Memory and knowledge are actioned by thought. Awareness, absent of thought, is neutral and untainted by opinions and preferences. When “present,” we simply observe. Someone who is smart knows many things. Someone who is wise sees the relationships between things. “Presence” expands our awareness of “inter-being” by liberating us from the confines of thought. It is a font of wisdom that reveals the unity of existence.

That’s pretty heavy, right? So let’s look at a practical example.

Let’s say someone cuts in front of us on the highway, forcing us to brake to avoid an accident. This makes most people (me for sure) angry. When we experience emotions like anger, it is a clear sign that awareness has been filtered through “Self.” 

Now let’s bring “presence” to this same situation. The car cuts us off, we feel anger well up inside as we brake hard to avoid the accident, but then we let go of that anger and notice what is going on. We may feel that the shoulder restraint has tightened around our chest. We may notice heat from blood that has rushed to our faces. We notice we are angry and how that feels inside. In short, rather than playing the “leading role” in this drama, we become the Director. We notice the camera angle, the lighting, and the other actors. Removing “Self” from the drama provides the opportunity to improve the scene! 

Stoic philosophers called this the “God Test.” They believed difficult circumstances were sent by the Gods to test one’s character. The “God Test” involved immediately recognizing circumstance as a test and acting accordingly, including learning from it. 

When “present,” awareness broadens, and we begin to notice things previously missed. This is a new way of “Being” for most of us. It doesn’t change circumstances, but it fundamentally changes how we experience them. 

“Presence” puts awareness in the driver’s seat. The more we practice “presence,” whether in mindfulness or in the moment on the highway, the more we find our relationship to life changes. As a witness, rather than the actor, we experience circumstances in a different context. Absent of “Self,” we develop a capacity for acceptance. This is not to say we become passive. We simply recognize that things are as they are, and we can choose our response. 

This was the primary message in Viktor Frankl’s seminal work, “Man’s Search For Meaning.” Even under the devastating conditions of Auschwitz, Frankl discovered that one can choose their awareness and response to life. 

This isn’t easy. “Presence” requires practice, especially when emotions flare. 

Awareness defines our relationships, and relationships shape our lives. When claiming that awareness more than circumstance shapes life experience, I am referencing the transformative power of relationships.

But why is “Presence” the doorway to awareness?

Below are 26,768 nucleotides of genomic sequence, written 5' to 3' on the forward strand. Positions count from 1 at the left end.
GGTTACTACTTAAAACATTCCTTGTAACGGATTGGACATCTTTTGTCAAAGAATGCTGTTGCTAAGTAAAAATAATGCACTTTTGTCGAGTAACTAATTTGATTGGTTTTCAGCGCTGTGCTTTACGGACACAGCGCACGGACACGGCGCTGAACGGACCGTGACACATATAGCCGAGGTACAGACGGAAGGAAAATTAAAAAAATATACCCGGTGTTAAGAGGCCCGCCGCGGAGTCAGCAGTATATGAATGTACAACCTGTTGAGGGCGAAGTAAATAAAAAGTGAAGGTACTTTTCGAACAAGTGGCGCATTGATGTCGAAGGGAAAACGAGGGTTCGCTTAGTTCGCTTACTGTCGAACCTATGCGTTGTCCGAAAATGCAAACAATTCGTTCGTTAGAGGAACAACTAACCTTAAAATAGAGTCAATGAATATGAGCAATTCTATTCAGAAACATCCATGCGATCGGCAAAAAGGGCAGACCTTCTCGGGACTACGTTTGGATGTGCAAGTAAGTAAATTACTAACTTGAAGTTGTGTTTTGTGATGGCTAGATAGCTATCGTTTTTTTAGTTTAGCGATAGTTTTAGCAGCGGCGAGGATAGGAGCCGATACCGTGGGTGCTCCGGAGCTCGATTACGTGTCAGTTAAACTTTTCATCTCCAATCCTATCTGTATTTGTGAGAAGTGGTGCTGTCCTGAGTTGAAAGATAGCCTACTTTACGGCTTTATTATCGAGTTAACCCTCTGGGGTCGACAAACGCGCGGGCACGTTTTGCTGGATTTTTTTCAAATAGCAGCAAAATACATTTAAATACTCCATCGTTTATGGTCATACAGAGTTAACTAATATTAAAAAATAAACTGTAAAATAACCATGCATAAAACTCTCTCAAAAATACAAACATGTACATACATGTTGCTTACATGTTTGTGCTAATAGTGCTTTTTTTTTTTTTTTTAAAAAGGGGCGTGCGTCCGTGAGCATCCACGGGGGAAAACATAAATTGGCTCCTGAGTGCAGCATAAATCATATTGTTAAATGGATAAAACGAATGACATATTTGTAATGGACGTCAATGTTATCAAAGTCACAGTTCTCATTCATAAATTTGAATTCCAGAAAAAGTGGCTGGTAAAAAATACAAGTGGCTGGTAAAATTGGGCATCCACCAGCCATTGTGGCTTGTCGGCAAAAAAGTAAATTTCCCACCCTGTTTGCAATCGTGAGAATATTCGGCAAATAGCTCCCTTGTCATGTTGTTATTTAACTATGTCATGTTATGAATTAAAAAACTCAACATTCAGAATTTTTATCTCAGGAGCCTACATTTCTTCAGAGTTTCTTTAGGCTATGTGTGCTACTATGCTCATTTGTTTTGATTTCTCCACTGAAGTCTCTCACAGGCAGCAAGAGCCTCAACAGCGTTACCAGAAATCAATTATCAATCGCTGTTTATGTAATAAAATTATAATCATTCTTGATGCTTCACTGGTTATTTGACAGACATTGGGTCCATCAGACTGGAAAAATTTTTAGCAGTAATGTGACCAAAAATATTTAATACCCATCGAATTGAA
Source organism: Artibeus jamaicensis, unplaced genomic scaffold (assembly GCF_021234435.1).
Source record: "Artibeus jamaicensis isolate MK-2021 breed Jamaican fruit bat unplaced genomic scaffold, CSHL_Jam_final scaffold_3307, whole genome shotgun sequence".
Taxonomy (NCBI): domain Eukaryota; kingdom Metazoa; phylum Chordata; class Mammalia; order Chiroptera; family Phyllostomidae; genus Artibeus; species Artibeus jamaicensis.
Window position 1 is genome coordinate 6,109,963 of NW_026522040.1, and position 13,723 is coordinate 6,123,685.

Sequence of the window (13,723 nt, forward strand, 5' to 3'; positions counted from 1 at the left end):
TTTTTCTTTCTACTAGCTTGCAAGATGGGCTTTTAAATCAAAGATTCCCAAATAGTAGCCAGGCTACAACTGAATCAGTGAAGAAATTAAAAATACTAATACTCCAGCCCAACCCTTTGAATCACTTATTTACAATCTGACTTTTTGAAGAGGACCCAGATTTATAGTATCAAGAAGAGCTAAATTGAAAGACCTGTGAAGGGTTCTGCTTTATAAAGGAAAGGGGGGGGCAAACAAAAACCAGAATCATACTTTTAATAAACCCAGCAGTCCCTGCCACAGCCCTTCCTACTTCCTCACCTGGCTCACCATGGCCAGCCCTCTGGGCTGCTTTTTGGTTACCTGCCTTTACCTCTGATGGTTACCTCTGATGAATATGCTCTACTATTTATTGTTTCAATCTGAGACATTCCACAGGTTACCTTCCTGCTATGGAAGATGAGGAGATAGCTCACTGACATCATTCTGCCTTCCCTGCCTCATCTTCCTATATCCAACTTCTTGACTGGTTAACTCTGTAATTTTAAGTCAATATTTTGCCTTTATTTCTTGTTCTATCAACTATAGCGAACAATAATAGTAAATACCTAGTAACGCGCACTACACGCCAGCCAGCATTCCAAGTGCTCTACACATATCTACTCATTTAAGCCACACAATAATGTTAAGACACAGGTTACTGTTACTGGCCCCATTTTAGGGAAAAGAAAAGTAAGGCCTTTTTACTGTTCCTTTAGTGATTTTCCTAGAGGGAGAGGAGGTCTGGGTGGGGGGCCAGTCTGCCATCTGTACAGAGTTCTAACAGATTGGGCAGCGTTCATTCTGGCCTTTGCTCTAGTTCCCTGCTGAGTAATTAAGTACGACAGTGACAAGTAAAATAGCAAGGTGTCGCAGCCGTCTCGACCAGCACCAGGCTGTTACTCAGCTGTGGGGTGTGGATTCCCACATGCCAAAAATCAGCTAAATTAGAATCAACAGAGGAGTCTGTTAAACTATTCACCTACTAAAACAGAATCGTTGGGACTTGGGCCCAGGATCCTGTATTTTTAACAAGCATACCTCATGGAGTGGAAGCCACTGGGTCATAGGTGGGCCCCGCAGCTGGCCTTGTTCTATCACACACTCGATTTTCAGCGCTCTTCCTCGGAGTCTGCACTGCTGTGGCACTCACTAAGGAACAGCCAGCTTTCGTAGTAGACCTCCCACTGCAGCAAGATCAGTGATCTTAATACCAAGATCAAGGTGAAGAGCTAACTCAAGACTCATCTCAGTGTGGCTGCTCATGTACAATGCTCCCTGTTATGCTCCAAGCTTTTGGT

Simply stated, “Presence” removes the filter “Self!”

Nearly every problem we face in life arises from separating “Self” from the unity of existence. For centuries, the “mystics” of Eastern and Western traditions have claimed that the separate “Self” is an illusion. 

That sounds ridiculous until we discover it is true. “Self” is, in fact, self-created by thoughts, opinions, and preferences. Absent of thought, the “Self” disappears, yet we remain aware, in fact, hyper-aware. In such moments, we experience that the separate “Self” is indeed an illusion; in fact, it’s worse than that. It is a nightmare. Nightmares create a false reality that terrifies us, and this is precisely what “Self” does! We fear unfavorable outcomes, change, and most of all, death. Why is this? Life is constant change. Death is a certainty. Why the fuss?

The answer, of course, is that these events run counter to the desires of the thought-created “Self.”

An example might clarify the error in our illusion of separation. Let’s say we have a bucket of water sitting on the kitchen floor. In this example, the water represents our innermost “being.” The bucket represents our separate “Self.” Initially, it appears that our “being” (the water) is contained in the separate “Self” (the bucket). But, leave the bucket of water on the kitchen floor long enough, and the water evaporates into the air. The bucket tricks us into thinking that water is separate from air. Actually, water and air co-exist in unity. As proof, the relative humidity of the room I am sitting in right now is fifty percent. Extending this example to life (using the lyrics of Jackson Browne), “We each are a part of one another.” 

We often miss the fact that life and “Self” are unified! This is not to say that desires and preferences are wrong; instead, it says that circumstance is a part of life. Sometimes they please us, and sometimes not. Resisting what comes our way leads us to suffer. 

Let’s take another example. “Self” feels like something deep inside us that experiences a separate outside world. We experience “Self” as the house that shelters our “Being.” But, this “house” is part of the world.  Like water in the bucket on the kitchen floor, “Self” one day merges with the world. We mistakenly refer to this as death when actually it is a reunion. “Self” is a temporary condition.  The atoms that constitute our existence will continue on.  What is permanent is the unity of existence.

What does this have to do with awareness?

Awareness illuminates this unity. That sounds strange until we experience it! 

There is a big difference between a smart person and a wise person. Wisdom comes from seeing relationships. Awareness is our source of wisdom. The illusion of a separate “Self” is life’s greatest obstacle and the root cause of nearly all suffering. Thought fuels separation. Thoughts employ symbolic language that distances us from pure experience. Our ability to distinguish one thing from another is powerful. It is essential to everyday life. But it comes at a price. That price is the substitution of knowledge for awareness, creating blindness to unity. 

As we cultivate awareness, we restore balance. Fr. Richard Rohr (whose blog I read daily) writes, “Our outer world and its inner significance must come together for there to be any wholeness and holiness.”

The Persian poet, Rumi, offers a similar sentiment, “Our task is not to seek for love, but merely to seek and find all the barriers within yourself that you have built against it.” 

We are not “Self” experiencing relationships. We are relationships experiencing “Self.”

In “presence,” we gain broader access and a new perspective on the relationships that define our lives. 


*”The Anatomy of Peace” is a five-part series presenting a retrospective understanding of the role awareness plays in our lives. Previous articles along with a detailed explanation of the mindfulness practice I use (Silent Fitness)  can be found here: 

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2 Replies to “The Anatomy of Peace: Part 2”

  1. Wow. That’s a lot of thought. It makes sense and on the surface is simple yet beyond the surface complicated. Lots to ponder. I think you would have made an incredible professor, but not sure how many could have passed the class.